Dog owners planning their summer holidays are advised to seek kennel accommodation for their pets…
A dog’s home is his castle, so there are a few guidelines to consider when designing a dog kennel.
Whether building or purchasing a new outdoor kennel or rebuilding an old one, a hunting dog owner can create a better end product by following guidelines developed through the experiences of many other canine guardians.
The suggestions offered here come primarily from Gun Dog readers who have spent a great deal of time, effort, and money learning how to locate, design, and build an outdoor home for their dogs. Along the way, mistakes were made, but good ideas prevailed. These are some of the best of them.
Deciding on a location is an important first step in building a kennel, as the location chosen will directly contribute to the design of the structure and influence the choice of materials and construction methods in the production of the final product.
A kennel located away from the owner’s house will have different characteristics from a pen directly connected to an attached garage. Each location has advantages and disadvantages that require careful consideration before design and construction begins.
“A kennel several meters from human habitation has the advantage of separating people from dog noise (barking), dog smell (the smell of dog urine and feces) and flies. (attracted to the dog’s urine and feces),” notes Vernon Austin, owner of a Llewellin setter, bird breeder and hunter for over 50 years. “Also, the view of a dog and its outer home may be removed from view (an aesthetic consideration for some people).”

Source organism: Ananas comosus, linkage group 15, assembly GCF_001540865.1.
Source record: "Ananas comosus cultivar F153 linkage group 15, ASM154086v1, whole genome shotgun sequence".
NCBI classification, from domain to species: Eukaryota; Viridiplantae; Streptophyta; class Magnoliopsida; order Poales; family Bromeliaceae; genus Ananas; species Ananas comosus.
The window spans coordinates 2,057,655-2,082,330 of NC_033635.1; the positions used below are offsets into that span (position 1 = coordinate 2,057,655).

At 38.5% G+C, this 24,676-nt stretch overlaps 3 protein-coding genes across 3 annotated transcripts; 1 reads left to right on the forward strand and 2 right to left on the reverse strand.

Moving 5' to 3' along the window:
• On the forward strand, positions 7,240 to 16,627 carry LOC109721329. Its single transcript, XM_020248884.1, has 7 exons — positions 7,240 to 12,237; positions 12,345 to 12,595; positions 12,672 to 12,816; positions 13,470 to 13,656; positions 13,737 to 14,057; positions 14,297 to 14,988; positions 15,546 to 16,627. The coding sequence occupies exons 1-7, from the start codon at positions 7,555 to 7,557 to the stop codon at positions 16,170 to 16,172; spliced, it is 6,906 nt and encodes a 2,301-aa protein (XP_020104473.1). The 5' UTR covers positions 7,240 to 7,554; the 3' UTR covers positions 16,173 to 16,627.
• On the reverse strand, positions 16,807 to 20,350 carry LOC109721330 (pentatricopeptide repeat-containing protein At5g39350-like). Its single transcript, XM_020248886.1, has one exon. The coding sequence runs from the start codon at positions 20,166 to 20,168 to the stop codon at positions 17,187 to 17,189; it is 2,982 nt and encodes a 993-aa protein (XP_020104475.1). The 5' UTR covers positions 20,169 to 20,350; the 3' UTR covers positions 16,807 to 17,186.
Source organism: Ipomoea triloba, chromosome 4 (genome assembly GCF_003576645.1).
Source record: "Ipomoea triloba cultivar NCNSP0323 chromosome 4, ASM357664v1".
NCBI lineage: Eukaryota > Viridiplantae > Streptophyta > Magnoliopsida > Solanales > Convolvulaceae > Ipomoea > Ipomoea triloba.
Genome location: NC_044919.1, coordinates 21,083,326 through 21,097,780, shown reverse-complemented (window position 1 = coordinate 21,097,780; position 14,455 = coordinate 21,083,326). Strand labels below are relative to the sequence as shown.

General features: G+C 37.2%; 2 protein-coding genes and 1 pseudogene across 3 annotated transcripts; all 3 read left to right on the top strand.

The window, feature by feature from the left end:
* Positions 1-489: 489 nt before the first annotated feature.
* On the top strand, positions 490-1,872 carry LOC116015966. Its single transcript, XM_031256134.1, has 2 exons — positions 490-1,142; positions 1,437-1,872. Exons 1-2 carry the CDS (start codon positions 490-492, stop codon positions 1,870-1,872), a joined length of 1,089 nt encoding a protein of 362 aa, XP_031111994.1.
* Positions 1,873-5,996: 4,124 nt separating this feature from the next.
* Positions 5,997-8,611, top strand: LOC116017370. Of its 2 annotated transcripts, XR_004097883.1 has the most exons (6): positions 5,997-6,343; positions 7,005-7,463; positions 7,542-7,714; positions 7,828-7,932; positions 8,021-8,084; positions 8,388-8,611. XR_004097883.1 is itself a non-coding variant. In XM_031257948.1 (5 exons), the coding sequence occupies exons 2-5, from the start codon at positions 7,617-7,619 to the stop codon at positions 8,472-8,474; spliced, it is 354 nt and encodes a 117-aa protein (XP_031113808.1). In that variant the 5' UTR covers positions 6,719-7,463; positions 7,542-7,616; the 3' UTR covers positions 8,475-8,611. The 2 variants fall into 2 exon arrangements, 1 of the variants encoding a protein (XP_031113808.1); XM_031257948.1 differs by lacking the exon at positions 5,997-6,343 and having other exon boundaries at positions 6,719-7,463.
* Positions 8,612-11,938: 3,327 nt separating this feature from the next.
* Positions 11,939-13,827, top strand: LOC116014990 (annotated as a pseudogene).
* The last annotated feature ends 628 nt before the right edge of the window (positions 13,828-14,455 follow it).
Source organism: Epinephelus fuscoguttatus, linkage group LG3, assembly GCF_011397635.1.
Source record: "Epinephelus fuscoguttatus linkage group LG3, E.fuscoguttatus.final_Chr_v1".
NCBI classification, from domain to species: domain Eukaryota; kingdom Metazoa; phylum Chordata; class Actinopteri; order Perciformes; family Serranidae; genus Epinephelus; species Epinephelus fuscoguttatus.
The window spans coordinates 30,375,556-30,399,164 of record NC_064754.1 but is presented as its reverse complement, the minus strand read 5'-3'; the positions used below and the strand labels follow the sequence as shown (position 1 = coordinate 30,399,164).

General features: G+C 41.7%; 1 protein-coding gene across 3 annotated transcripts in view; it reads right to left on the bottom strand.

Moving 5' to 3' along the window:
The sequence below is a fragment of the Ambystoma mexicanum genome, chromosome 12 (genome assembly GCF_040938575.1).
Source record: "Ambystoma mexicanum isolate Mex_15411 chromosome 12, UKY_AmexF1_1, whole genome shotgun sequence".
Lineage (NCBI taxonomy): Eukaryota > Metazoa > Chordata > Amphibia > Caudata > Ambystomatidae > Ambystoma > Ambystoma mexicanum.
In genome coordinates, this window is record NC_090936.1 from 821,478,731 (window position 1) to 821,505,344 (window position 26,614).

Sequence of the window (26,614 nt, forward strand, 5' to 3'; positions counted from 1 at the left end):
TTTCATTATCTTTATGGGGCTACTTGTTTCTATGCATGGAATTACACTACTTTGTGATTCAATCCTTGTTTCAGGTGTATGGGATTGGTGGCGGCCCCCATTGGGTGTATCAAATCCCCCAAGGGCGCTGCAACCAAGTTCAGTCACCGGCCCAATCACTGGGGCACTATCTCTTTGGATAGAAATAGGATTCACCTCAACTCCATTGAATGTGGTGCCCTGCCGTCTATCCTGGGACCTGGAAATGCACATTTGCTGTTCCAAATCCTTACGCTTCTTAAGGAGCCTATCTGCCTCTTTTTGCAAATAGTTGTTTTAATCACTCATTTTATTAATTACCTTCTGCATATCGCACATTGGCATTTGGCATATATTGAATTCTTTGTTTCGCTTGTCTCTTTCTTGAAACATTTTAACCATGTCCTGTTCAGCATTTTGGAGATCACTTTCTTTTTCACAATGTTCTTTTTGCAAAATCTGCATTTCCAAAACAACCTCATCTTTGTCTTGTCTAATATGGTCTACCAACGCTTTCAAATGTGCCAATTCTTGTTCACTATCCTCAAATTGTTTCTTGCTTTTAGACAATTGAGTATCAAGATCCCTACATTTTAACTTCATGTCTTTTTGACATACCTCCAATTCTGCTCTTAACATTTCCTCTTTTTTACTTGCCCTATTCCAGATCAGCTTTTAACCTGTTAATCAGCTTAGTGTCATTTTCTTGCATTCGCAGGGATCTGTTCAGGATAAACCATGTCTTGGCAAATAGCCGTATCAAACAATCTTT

In Austin’s view, possible downsides to this remote location include bark control, which is more difficult because the long distance makes a trip to the kennel for correction time-consuming and inconvenient. Keeping the kennel clean is also a bigger chore, requiring more time and effort, as well as a readily available special water source.
Likewise, having lights for security or electricity for heating and/or air conditioning (yes, some dog enclosures have both) may require the installation of electrical service lines. “With a remote location, the canine keeper has a long distance to travel outdoors in all sorts of adverse conditions,” comments Austin.
Locating a kennel closer to the house has the benefits of proximity to controlling nuisance barking. Using voice commands to “quiet” can usually be given more easily and can be applied more effectively when the dog is within earshot, according to Dale Wright, owner of a German Wirehaired Pointer in Minnesota.